US policy crisis in Iraq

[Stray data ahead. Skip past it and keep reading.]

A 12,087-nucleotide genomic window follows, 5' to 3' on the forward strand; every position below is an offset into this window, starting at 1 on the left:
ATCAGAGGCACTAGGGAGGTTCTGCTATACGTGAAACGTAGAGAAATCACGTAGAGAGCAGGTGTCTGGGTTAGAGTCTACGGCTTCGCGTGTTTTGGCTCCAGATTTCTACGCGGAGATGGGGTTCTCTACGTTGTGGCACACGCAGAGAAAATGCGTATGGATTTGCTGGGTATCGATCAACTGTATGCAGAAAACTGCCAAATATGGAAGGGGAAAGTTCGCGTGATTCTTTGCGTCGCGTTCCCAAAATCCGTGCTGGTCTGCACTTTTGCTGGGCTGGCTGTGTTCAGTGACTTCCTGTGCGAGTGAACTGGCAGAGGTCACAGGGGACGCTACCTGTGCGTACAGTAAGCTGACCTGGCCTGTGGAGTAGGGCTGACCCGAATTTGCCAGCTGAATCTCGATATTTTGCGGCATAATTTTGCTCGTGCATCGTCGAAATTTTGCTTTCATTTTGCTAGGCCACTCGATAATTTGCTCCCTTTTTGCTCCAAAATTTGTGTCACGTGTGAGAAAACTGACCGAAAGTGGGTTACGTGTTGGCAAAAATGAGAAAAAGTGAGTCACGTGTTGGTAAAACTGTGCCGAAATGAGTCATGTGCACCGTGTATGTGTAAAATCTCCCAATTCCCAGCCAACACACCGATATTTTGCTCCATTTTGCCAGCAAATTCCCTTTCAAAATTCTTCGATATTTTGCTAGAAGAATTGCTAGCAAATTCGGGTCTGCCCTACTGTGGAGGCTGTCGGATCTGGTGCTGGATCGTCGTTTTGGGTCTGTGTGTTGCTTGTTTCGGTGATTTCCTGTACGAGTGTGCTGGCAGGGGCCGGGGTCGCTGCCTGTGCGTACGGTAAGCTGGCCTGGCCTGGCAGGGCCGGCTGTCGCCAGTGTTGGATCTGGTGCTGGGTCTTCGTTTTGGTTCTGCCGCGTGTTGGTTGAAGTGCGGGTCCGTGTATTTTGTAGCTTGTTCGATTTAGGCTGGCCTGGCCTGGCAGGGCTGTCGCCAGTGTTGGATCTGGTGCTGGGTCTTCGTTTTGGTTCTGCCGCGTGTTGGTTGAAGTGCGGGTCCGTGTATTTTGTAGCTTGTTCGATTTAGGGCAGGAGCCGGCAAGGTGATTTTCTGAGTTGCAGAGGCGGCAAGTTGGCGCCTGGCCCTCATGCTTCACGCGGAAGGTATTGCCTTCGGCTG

"Quagmire", "low intensity guerilla war", "crisis" are all words now being used to describe the failure of US policies in Iraq in the face of the intensified resistance of the Iraqi people in many cities. Another factor behind the serious difficulties facing the Bush administration and those like Howard, Blair, Berlusconi of Italy and Adnar of Spain who are enthusiastic supporters of George Bush, is the growing number of US casualties and now, the loss of life of at least 17 Italian police. A recent article the Los Angeles Times declares that the actual number of US killed and wounded has now reached 8000. This has been hidden from the public to cover up for the US administration. The Times reports that Andrews Air Force Base is the medical staging facility for those evacuated from the war zone. "More than 7500 have come through since April", writes the newspaper. At the Walter Reed Army Medical Centre a bulletin board is being kept of those being treated for war wounds. Coming, coming, coming Major Mary Hannah, a physical therapist said, "We didn't start [the bulletin board] when the war began because we didn't have any idea. Even the most experienced people here — it is beyond their imagining. These are our babies. And they just keep coming, coming, coming." On average they are 23 years old. As casualties continue to mount, the bulletin board at Walter Reed's physical therapy unit long ago ran out of room reports the Los Angeles Times. "If we had a picture of everyone, it would take up a whole wall", said therapist Mary Hannah. But every side loses in war. Iraqi casualties are much higher. A recent survey conducted by the Iraqi Health Monitoring project which is being part-funded by Oxfam puts the number of Iraqi civilians killed at between 7800 and 9600 and the number of Iraqi military killed at between 13,500 to 45,000. The report says, "In the absence of official body counts, the final toll will probably never be known." The report lists other consequences of the war — limited access to clean water and sanitation; poverty and lack of household food; environmental degradation; disruption of social systems and public services; and social breakdown. Health worse It reports that the health of the Iraqi people is generally worse than before the war. There has been "extensive pollution of land, sea, rivers and the atmosphere that may have spilled over to neighbouring countries. Oil well fires created oil spills and toxic smoke. Troop movements destroyed fragile desert economy. Explosive remnants of war and land mines killed and maimed people and animals and polluted the landscape. Bombardment destroyed topsoil and arable and grazing land as well as the physical infrastructure of buildings, roads, railways, power stations, sewerage plants and telecommunications." There is only one way forward for the Iraqi people. All occupying forces must get out and restore Iraqi independence and the right to establish their own government.